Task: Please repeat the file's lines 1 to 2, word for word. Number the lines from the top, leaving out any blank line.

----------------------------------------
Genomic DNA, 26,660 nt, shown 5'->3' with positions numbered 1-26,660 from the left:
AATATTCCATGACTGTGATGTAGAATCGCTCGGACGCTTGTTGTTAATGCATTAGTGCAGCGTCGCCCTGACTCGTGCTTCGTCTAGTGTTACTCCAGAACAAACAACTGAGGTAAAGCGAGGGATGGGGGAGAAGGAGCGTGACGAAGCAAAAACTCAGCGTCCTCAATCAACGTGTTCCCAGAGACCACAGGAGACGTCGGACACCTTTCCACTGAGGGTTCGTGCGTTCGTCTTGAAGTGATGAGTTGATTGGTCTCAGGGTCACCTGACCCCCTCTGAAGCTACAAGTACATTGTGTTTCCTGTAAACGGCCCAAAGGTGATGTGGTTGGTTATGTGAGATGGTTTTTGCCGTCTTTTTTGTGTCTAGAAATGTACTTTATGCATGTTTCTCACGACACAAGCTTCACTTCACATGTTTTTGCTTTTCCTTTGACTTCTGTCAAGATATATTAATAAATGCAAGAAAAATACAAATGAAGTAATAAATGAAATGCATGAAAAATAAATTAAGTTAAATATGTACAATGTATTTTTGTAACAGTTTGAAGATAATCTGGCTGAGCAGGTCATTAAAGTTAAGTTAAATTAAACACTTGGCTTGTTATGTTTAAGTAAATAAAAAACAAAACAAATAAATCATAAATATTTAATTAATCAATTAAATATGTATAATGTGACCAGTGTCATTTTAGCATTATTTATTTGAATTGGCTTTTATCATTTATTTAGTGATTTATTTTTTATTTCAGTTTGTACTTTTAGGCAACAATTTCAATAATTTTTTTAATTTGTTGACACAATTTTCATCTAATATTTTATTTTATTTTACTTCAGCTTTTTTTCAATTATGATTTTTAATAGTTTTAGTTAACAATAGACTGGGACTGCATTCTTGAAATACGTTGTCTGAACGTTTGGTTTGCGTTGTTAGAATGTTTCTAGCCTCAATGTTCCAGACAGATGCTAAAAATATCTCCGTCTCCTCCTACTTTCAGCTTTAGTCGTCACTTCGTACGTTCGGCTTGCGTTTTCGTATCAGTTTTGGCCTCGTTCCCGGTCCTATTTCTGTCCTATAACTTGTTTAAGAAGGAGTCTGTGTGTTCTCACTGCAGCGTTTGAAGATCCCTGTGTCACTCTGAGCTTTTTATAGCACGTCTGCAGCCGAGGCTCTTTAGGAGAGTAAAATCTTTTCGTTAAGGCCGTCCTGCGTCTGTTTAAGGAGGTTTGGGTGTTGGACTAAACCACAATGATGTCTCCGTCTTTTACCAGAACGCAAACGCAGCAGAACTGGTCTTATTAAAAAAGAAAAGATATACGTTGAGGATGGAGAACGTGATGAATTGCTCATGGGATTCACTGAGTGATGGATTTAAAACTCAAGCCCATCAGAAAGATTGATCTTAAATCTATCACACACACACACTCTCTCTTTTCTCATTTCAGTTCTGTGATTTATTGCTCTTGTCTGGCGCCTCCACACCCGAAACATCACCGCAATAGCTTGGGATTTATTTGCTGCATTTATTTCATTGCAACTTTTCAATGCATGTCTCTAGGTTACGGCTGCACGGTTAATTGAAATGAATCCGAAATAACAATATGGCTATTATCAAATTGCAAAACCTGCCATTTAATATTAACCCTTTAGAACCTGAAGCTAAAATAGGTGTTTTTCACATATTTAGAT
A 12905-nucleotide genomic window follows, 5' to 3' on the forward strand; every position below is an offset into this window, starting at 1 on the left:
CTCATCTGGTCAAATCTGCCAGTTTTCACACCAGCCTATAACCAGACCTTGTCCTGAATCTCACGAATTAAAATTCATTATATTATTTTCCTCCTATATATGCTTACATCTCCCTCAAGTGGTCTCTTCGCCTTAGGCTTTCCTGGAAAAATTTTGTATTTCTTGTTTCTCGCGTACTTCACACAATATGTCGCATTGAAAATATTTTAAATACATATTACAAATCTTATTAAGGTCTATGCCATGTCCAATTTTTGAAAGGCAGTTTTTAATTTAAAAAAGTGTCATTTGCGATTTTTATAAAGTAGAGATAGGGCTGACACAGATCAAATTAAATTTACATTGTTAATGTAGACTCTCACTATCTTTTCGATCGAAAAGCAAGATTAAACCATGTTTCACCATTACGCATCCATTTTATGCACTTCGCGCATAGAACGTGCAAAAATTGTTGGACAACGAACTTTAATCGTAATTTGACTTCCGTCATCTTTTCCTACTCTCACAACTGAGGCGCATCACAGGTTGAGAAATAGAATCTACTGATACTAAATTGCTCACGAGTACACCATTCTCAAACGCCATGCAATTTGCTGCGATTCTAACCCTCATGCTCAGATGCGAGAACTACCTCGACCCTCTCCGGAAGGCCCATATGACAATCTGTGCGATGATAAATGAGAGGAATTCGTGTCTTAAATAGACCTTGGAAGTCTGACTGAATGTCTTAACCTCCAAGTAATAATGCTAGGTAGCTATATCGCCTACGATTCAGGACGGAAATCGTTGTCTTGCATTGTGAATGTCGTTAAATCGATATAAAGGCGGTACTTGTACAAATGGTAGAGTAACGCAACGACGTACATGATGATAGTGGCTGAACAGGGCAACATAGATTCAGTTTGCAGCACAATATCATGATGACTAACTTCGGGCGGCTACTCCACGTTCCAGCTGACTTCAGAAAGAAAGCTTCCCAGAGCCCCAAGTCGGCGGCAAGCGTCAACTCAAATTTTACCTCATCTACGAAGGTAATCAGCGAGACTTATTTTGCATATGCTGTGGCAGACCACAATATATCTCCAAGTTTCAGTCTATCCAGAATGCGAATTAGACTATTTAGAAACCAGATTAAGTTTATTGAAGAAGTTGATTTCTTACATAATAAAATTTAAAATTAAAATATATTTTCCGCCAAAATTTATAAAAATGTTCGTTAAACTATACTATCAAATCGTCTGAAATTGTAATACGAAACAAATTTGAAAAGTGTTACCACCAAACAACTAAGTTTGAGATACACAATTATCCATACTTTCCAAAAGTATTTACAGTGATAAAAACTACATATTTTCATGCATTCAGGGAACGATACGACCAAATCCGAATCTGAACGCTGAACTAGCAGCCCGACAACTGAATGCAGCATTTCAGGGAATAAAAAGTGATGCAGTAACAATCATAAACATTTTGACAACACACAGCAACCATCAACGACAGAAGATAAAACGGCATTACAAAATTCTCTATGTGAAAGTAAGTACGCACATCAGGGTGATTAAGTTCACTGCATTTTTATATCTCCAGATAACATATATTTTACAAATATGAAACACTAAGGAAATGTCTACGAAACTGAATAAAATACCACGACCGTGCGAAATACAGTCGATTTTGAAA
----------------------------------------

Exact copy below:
Genomic DNA, 26,660 nt, shown 5'->3' with positions numbered 1-26,660 from the left:
AATATTCCATGACTGTGATGTAGAATCGCTCGGACGCTTGTTGTTAATGCATTAGTGCAGCGTCGCCCTGACTCGTGCTTCGTCTAGTGTTACTCCAGAACAAACAACTGAGGTAAAGCGAGGGATGGGGGAGAAGGAGCGTGACGAAGCAAAAACTCAGCGTCCTCAATCAACGTGTTCCCAGAGACCACAGGAGACGTCGGACACCTTTCCACTGAGGGTTCGTGCGTTCGTCTTGAAGTGATGAGTTGATTGGTCTCAGGGTCACCTGACCCCCTCTGAAGCTACAAGTACATTGTGTTTCCTGTAAACGGCCCAAAGGTGATGTGGTTGGTTATGTGAGATGGTTTTTGCCGTCTTTTTTGTGTCTAGAAATGTACTTTATGCATGTTTCTCACGACACAAGCTTCACTTCACATGTTTTTGCTTTTCCTTTGACTTCTGTCAAGATATATTAATAAATGCAAGAAAAATACAAATGAAGTAATAAATGAAATGCATGAAAAATAAATTAAGTTAAATATGTACAATGTATTTTTGTAACAGTTTGAAGATAATCTGGCTGAGCAGGTCATTAAAGTTAAGTTAAATTAAACACTTGGCTTGTTATGTTTAAGTAAATAAAAAACAAAACAAATAAATCATAAATATTTAATTAATCAATTAAATATGTATAATGTGACCAGTGTCATTTTAGCATTATTTATTTGAATTGGCTTTTATCATTTATTTAGTGATTTATTTTTTATTTCAGTTTGTACTTTTAGGCAACAATTTCAATAATTTTTTTAATTTGTTGACACAATTTTCATCTAATATTTTATTTTATTTTACTTCAGCTTTTTTTCAATTATGATTTTTAATAGTTTTAGTTAACAATAGACTGGGACTGCATTCTTGAAATACGTTGTCTGAACGTTTGGTTTGCGTTGTTAGAATGTTTCTAGCCTCAATGTTCCAGACAGATGCTAAAAATATCTCCGTCTCCTCCTACTTTCAGCTTTAGTCGTCACTTCGTACGTTCGGCTTGCGTTTTCGTATCAGTTTTGGCCTCGTTCCCGGTCCTATTTCTGTCCTATAACTTGTTTAAGAAGGAGTCTGTGTGTTCTCACTGCAGCGTTTGAAGATCCCTGTGTCACTCTGAGCTTTTTATAGCACGTCTGCAGCCGAGGCTCTTTAGGAGAGTAAAATCTTTTCGTTAAGGCCGTCCTGCGTCTGTTTAAGGAGGTTTGGGTGTTGGACTAAACCACAATGATGTCTCCGTCTTTTACCAGAACGCAAACGCAGCAGAACTGGTCTTATTAAAAAAGAAAAGATATACGTTGAGGATGGAGAACGTGATGAATTGCTCATGGGATTCACTGAGTGATGGATTTAAAACTCAAGCCCATCAGAAAGATTGATCTTAAATCTATCACACACACACACTCTCTCTTTTCTCATTTCAGTTCTGTGATTTATTGCTCTTGTCTGGCGCCTCCACACCCGAAACATCACCGCAATAGCTTGGGATTTATTTGCTGCATTTATTTCATTGCAACTTTTCAATGCATGTCTCTAGGTTACGGCTGCACGGTTAATTGAAATGAATCCGAAATAACAATATGGCTATTATCAAATTGCAAAACCTGCCATTTAATATTAACCCTTTAGAACCTGAAGCTAAAATAGGTGTTTTTCACATATTTAGAT